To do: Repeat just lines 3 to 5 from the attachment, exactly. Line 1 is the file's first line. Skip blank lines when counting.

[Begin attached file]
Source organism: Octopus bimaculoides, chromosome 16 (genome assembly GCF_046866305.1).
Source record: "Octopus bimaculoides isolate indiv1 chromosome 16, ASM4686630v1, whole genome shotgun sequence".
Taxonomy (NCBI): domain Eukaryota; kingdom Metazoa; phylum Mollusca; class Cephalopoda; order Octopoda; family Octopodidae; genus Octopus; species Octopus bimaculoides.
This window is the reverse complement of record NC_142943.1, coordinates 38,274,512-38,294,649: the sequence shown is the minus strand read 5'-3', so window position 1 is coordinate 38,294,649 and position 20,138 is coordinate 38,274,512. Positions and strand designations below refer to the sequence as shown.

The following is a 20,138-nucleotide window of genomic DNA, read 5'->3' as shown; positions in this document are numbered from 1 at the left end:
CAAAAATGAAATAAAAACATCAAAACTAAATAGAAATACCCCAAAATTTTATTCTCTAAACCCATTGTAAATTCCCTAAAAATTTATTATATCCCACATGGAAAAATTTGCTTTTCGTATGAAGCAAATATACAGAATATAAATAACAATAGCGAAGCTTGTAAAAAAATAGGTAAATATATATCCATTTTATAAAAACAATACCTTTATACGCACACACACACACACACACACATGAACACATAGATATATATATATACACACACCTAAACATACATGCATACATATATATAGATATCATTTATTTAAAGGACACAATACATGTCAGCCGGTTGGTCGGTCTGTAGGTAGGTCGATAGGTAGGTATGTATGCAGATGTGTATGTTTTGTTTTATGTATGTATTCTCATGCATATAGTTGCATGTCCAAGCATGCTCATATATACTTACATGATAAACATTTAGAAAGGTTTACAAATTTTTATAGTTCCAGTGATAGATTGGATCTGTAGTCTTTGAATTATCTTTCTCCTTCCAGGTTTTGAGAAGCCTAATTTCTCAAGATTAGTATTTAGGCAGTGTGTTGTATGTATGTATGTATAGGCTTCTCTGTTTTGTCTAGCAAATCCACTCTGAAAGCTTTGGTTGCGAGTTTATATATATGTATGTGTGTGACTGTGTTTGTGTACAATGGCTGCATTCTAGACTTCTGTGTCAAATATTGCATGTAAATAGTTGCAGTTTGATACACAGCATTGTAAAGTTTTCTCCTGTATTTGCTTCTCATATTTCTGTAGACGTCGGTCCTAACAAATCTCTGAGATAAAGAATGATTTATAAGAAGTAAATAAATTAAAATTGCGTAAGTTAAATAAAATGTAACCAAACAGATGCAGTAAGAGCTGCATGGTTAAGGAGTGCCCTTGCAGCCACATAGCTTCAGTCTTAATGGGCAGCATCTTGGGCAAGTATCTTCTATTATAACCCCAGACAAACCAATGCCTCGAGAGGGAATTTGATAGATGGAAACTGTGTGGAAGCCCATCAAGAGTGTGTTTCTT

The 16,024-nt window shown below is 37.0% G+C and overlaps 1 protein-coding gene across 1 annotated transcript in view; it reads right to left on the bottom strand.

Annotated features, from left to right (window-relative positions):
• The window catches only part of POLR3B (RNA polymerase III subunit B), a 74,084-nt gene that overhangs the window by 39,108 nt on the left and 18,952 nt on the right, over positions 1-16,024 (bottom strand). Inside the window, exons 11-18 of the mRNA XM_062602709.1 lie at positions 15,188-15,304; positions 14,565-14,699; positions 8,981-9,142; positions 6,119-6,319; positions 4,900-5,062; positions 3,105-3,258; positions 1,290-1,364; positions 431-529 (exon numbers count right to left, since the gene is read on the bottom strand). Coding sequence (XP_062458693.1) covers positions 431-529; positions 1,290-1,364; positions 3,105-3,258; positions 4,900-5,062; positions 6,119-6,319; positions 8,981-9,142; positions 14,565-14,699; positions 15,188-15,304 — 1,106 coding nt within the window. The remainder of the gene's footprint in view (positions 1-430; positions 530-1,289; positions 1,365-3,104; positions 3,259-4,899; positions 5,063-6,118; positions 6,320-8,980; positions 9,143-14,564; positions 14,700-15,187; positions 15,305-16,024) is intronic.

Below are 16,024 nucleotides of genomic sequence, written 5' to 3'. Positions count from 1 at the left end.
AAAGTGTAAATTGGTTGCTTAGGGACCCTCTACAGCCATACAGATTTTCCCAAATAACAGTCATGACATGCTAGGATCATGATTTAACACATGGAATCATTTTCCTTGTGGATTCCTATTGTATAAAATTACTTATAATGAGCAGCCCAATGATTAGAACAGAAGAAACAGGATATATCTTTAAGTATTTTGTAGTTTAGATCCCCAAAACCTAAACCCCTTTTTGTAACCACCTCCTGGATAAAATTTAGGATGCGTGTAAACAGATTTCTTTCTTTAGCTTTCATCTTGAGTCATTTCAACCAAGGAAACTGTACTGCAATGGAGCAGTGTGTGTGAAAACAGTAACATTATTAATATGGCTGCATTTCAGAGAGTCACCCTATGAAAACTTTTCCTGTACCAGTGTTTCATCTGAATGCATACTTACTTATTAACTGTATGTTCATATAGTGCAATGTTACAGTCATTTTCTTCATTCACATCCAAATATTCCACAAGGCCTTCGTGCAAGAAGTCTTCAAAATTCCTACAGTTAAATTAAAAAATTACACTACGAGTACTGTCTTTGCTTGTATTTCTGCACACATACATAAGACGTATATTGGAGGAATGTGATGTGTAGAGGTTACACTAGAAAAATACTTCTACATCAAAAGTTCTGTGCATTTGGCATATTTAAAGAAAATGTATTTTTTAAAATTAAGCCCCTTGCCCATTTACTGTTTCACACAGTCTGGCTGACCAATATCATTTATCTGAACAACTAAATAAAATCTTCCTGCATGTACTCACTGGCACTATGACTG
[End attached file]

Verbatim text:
Taxonomy (NCBI): domain Eukaryota; kingdom Metazoa; phylum Mollusca; class Cephalopoda; order Octopoda; family Octopodidae; genus Octopus; species Octopus bimaculoides.
This window is the reverse complement of record NC_142943.1, coordinates 38,274,512-38,294,649: the sequence shown is the minus strand read 5'-3', so window position 1 is coordinate 38,294,649 and position 20,138 is coordinate 38,274,512. Positions and strand designations below refer to the sequence as shown.

The following is a 20,138-nucleotide window of genomic DNA, read 5'->3' as shown; positions in this document are numbered from 1 at the left end: